So it’s November. Meaning only one thing: it is time for November Books!! Perhaps you noticed that we sort of skipped October Books. That was purely an accident of fate, since Clara was attacked by angry goats, and Hermione had to take a few weeks to nurse her back to health. Anyways, now that we’ve gotten excuses—er, explanations—out of the way we can get back to the whole-recommend-books-for-the-populace thing.
Yah, so you’ve probably heard of this book—it’s gotten a lot of hype since it first came out. Basically, it’s a retelling of the Arabian Nights, explaining why the prince-dude has to take a new wife every night, only to kill her before sunrise. Shazi, of course, is the one who changes everything. She goes to the castle to avenge the death of her best friend, but naturally she falls in love with Khalid. He’s the typical emo boy with a tragic backstory, a close relationship to his mother, daddy issues, and (probably) emo bangs. And let’s not forget the fated (yet well-written) love triangle between Dark Emo Boy and The Hunky Childhood Best Friend.
Luckily for us, Khalid has a pretty good excuse for turning into a mass-murder. He’s got this Zuko-complex where he’s obsessed with being honorable and saving humanity. Though he totally should have explained everything to Shazi by just sort of singing Bohemian Rhapsody. Like so: “Shazzzziiii, just killed a WIFE, put my string up to her neck, yanked the cord and now she’s dead…OH…”
You want to know how the song ends? Read the book!! (Just kidding that song is not all mentioned in the book DISCLAIMER DISCLAIMER).
At this point in our reading-lives, we’re probably all sick of the stereotypical coming-of-age story. Walk Two Moons is anything but stereotypical. To be perfectly honest, Hermione only picked up it because it had some moccasins on the front and she thought it was about Indians. We were both pleasantly surprised when it turned out to be a rich mix of storylines, all coming together with the theme of the protagonist, Sal, finding herself. And yes, Sal is half-Indian, so that should please all you diversity-obsessed bloggers. Indian. Not Native-American. Sal even says that she is Indian, she is proud to be Indian, and there’s no point dancing around her identity.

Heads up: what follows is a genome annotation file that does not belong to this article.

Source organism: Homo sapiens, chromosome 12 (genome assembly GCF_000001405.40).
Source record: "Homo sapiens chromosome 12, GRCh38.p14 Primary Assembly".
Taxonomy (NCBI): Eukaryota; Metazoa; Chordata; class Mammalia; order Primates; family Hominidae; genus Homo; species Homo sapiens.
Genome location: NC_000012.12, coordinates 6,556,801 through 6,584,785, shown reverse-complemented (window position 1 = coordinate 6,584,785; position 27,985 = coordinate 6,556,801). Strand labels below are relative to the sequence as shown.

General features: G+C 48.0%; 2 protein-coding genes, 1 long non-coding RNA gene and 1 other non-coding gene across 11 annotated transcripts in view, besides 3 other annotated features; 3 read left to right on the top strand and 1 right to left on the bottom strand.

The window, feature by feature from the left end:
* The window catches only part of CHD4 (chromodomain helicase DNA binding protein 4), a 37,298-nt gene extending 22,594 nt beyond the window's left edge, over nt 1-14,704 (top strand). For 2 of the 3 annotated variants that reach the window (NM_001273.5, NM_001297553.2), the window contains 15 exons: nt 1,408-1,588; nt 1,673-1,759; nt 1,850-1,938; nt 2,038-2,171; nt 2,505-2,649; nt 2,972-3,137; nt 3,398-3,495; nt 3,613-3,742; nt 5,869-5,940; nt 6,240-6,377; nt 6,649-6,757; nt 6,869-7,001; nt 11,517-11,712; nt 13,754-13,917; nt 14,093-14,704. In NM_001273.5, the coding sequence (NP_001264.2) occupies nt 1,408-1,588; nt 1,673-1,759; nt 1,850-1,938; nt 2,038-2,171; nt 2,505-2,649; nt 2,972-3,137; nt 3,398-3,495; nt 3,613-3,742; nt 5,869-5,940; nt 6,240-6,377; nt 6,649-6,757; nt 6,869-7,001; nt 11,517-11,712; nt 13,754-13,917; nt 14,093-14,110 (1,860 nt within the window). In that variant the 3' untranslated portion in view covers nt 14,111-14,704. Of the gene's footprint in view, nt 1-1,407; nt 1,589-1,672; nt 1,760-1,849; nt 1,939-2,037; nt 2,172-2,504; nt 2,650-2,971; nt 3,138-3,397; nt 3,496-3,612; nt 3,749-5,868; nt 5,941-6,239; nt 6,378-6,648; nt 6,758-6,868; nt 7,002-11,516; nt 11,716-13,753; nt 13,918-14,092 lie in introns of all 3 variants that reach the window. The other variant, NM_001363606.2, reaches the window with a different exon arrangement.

The main thread of the story follows Sal and her Grandparents as they take a road-trip across country, following the path of Sal’s mother. During the car-ride, Sal tells her grandparents the story of her friend Phoebe Winterbottom, and Phoebe’s peculiar experiences with The Lunatic. Expertly punctuated within this story are flashbacks of Sal’s own life—her distant father and her depressed mother who’s just “resting peacefully” somewhere. Is she really dead? Or does Sal still have a chance to bring her family back together?
Don’t be fooled by the fact that this book is targeted toward “younger readers”—it is still a fantastically deep read, and the perfect addition to your TBR!
Lilly Owens killed her own mother. Granted, it was an accident, and she was like three years old. BUT STILL—imagine living with something like that. So it should come as no surprise that Lilly has sort of a traumatic childhood going on, especially since her dad is BATMAN. Just kidding. He’s an absolute dirt bag who blames Lilly for her mother’s death.
Lilly spends the entire novel searching for a mother-figure. She runs away from home with the family’s black servant, Rosaleen, who’s in trouble with the law. They wind on the doorstep of some of her mother’s old friends, three honey-making sisters with dramatic pasts. As Lilly grows closer to the Boatwright sisters—and their cousin Zach [wink, wink, nudge NUDGE]—she realizes that she has to accept herself and her past before she can ever truly find a mother.
Still not convinced? Sue Monk Kidd is a ridiculously talented author. Any book set in the 60’s—in South Carolina—is bound to be interesting. And both of us loved of it, so there you go.
So, here’s three more books to bring you joy this November. Or December. Who knows what month it’ll be by the time we get around to publishing this. *laughs awkwardly*
Anyway, enjoy the last couple days of your November and read lots!
The Wrath & The Dawn
|Sex||One PG rated scene—pretty typical of a YA book|
Walk Two Moons
The Secret Life of Bees